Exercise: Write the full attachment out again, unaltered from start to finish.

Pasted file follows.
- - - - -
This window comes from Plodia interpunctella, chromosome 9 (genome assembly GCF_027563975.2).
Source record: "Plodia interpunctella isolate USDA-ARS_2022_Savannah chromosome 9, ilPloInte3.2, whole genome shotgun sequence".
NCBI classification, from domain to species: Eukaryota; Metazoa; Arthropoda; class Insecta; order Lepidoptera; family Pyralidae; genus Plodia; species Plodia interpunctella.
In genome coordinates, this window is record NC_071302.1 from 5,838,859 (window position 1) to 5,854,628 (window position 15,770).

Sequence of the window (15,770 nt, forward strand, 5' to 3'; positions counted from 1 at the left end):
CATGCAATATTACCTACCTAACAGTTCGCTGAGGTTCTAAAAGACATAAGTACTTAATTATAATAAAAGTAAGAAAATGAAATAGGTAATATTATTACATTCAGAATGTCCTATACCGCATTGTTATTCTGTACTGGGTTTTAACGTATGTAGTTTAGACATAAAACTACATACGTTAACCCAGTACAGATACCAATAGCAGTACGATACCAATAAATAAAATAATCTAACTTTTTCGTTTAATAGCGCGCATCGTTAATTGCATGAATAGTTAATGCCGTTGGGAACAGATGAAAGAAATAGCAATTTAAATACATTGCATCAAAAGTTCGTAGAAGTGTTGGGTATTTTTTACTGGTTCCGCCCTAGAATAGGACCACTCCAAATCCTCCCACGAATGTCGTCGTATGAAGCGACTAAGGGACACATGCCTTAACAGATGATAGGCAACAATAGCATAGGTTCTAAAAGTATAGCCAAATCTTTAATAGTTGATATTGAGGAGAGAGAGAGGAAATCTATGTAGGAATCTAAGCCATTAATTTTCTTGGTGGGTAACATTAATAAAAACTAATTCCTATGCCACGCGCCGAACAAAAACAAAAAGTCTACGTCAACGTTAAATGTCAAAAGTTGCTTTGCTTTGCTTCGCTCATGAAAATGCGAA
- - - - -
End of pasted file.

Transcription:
This window comes from Plodia interpunctella, chromosome 9 (genome assembly GCF_027563975.2).
Source record: "Plodia interpunctella isolate USDA-ARS_2022_Savannah chromosome 9, ilPloInte3.2, whole genome shotgun sequence".
NCBI classification, from domain to species: Eukaryota; Metazoa; Arthropoda; class Insecta; order Lepidoptera; family Pyralidae; genus Plodia; species Plodia interpunctella.
In genome coordinates, this window is record NC_071302.1 from 5,838,859 (window position 1) to 5,854,628 (window position 15,770).

Sequence of the window (15,770 nt, forward strand, 5' to 3'; positions counted from 1 at the left end):
CATGCAATATTACCTACCTAACAGTTCGCTGAGGTTCTAAAAGACATAAGTACTTAATTATAATAAAAGTAAGAAAATGAAATAGGTAATATTATTACATTCAGAATGTCCTATACCGCATTGTTATTCTGTACTGGGTTTTAACGTATGTAGTTTAGACATAAAACTACATACGTTAACCCAGTACAGATACCAATAGCAGTACGATACCAATAAATAAAATAATCTAACTTTTTCGTTTAATAGCGCGCATCGTTAATTGCATGAATAGTTAATGCCGTTGGGAACAGATGAAAGAAATAGCAATTTAAATACATTGCATCAAAAGTTCGTAGAAGTGTTGGGTATTTTTTACTGGTTCCGCCCTAGAATAGGACCACTCCAAATCCTCCCACGAATGTCGTCGTATGAAGCGACTAAGGGACACATGCCTTAACAGATGATAGGCAACAATAGCATAGGTTCTAAAAGTATAGCCAAATCTTTAATAGTTGATATTGAGGAGAGAGAGAGGAAATCTATGTAGGAATCTAAGCCATTAATTTTCTTGGTGGGTAACATTAATAAAAACTAATTCCTATGCCACGCGCCGAACAAAAACAAAAAGTCTACGTCAACGTTAAATGTCAAAAGTTGCTTTGCTTTGCTTCGCTCATGAAAATGCGAA